Sidmouth Folk Week - Lark Rise Band review
AS A devotee of BBC TV s adaptation of Lark Rise to Candleford, I have to confess it was the name, rather than any pre-knowledge of their music, that led me to Sidmouth s Manor Pavilion on Monday to watch Lark Rise Band in action.
AS A devotee of BBC TV's adaptation of Lark Rise to Candleford, I have to confess it was the name, rather than any pre-knowledge of their music, that led me to Sidmouth's Manor Pavilion on Monday to watch Lark Rise Band in action.
Sponsored by Paragon Books, the long queue outside the theatre should have been clue enough to the band's popularity, and I, a non-folkie, have to say the show was outstanding.
Formed by Ashley Hutchings - formerly of Fairport Convention and Albion Band - the sheer talent of this band; both musically and as entertainers, poured from the stage into the packed auditorium.
In its current guise, the band has been playing for two years, forming three months before; co-incidentally, the Beeb began its popular series.
However, some members have known each other longer, having performed in Rainbow Chasers and other groups.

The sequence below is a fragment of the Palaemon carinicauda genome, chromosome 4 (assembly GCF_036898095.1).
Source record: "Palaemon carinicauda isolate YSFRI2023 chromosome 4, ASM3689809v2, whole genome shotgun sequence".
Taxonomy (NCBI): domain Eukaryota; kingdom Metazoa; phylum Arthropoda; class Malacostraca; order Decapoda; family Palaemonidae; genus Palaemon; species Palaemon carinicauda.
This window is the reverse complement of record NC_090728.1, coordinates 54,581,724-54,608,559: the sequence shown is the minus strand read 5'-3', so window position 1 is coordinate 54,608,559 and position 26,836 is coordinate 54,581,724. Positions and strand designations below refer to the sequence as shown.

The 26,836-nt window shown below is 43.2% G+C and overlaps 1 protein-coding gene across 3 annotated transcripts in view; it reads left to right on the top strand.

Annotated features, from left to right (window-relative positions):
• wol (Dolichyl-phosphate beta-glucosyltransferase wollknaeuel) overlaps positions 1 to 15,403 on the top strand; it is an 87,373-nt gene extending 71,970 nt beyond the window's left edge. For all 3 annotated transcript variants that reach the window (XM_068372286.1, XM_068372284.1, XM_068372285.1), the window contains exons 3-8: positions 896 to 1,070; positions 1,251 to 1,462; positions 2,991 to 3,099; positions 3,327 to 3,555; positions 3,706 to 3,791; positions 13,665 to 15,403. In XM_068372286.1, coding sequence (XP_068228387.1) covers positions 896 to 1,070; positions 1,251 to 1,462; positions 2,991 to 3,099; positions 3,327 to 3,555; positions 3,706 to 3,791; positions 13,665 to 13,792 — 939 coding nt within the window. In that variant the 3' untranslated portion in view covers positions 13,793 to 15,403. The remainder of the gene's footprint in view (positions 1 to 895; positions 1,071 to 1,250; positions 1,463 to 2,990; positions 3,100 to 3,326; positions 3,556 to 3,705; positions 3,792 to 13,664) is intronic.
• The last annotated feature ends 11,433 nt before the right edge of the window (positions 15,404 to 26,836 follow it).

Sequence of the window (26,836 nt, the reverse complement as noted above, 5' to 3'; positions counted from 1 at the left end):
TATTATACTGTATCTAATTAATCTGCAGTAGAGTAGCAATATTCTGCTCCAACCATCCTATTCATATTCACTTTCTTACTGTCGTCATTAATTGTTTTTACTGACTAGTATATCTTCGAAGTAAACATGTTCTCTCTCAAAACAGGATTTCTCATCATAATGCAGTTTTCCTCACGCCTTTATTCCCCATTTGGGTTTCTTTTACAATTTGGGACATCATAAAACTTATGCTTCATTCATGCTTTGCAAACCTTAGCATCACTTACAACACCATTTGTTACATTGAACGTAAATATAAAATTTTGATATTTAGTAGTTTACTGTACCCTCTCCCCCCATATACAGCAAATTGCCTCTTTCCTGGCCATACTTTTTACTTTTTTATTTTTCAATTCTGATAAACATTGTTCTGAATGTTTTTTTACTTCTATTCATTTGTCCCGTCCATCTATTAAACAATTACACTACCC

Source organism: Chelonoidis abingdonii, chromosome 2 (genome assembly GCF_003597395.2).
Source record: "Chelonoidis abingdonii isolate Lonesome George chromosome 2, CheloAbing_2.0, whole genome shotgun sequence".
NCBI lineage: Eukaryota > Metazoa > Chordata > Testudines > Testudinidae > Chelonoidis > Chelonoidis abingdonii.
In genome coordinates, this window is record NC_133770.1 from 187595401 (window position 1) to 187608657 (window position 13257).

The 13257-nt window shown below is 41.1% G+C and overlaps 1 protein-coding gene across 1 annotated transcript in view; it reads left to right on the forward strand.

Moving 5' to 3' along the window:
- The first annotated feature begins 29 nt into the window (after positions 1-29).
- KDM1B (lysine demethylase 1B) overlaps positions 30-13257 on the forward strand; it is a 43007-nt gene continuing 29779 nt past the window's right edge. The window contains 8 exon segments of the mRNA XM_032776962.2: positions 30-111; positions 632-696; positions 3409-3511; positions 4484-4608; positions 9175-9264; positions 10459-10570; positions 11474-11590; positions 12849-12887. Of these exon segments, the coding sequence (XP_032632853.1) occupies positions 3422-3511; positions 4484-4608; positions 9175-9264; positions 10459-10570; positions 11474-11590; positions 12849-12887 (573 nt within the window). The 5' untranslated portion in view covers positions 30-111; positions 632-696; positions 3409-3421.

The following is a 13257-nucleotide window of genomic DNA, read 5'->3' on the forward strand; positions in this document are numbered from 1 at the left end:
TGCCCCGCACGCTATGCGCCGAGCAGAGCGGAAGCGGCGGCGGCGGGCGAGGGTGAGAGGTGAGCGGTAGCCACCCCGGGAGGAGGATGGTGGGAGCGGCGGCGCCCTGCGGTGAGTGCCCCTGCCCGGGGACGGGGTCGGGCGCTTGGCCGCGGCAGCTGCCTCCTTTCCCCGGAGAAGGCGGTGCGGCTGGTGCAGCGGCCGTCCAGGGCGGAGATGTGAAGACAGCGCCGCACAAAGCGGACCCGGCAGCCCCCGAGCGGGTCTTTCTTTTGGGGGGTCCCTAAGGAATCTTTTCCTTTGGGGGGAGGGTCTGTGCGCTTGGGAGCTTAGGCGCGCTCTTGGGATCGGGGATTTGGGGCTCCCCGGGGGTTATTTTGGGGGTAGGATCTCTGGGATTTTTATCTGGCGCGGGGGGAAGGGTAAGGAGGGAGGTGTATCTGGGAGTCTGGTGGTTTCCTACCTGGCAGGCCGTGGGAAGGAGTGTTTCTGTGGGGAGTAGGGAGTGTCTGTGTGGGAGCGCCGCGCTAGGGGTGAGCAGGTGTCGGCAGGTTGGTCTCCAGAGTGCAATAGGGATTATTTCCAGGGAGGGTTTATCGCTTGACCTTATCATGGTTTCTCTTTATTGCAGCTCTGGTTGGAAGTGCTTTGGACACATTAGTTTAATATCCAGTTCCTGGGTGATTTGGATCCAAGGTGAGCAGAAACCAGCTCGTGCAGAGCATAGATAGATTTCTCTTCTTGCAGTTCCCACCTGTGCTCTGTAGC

The line-up under Ashley (bass guitar) was Simon Care, melodeon, Mark Hutchins, guitar, Guy Fletcher drums and fiddle, Ruth Angell, violin and Judy Dunlop, vocals.
- 1 Night-time fish thief makes daring raids on Otter Garden Centre pond
- 2 'I am pro-vaccine, but I am also pro-choice'
- 3 Exciting discovery as Sidmouth observatory reopens
- 4 Sidmouth on the climb while Otters rebuild
- 5 Litter pickers shocked by amount of waste in river Otter
- 6 Sidmouth Repair Cafe to hold first session of the New Year
- 7 'Stunning' donation made to Dream-A-Way by HMS Defender
- 8 'Generous' donations kept Sidmouth Lifeboat afloat in 2021
- 9 Property firm on lookout for development land in East Devon
- 10 Mental health awareness and fundraising at Sidmouth
Judy, whose singing voice is a delight to encounter, conjured up those idyllic country scenes.
She, with help from Ruth, conjured up a bygone age by interspersing traditional folk tunes, such as Brighton Camp, Speed the Plough and a wonderful version of The Holly and the Ivy, with rich passages from Flora Thompson's books, first published in 1939.
Stunning compositions from the band, including The Peddling Suffragettes by Ashley and Ruth, and Queenie's Bees complemented original songs from the Lark Rise theatre production, and it soon became obvious many in the audience could confidently join in the choruses, even singing in tune, which added to the evening's ambience.
There were fun moments too, with besom broom and clay pipe dances causing much hilarity.
In all, a wonderful performance.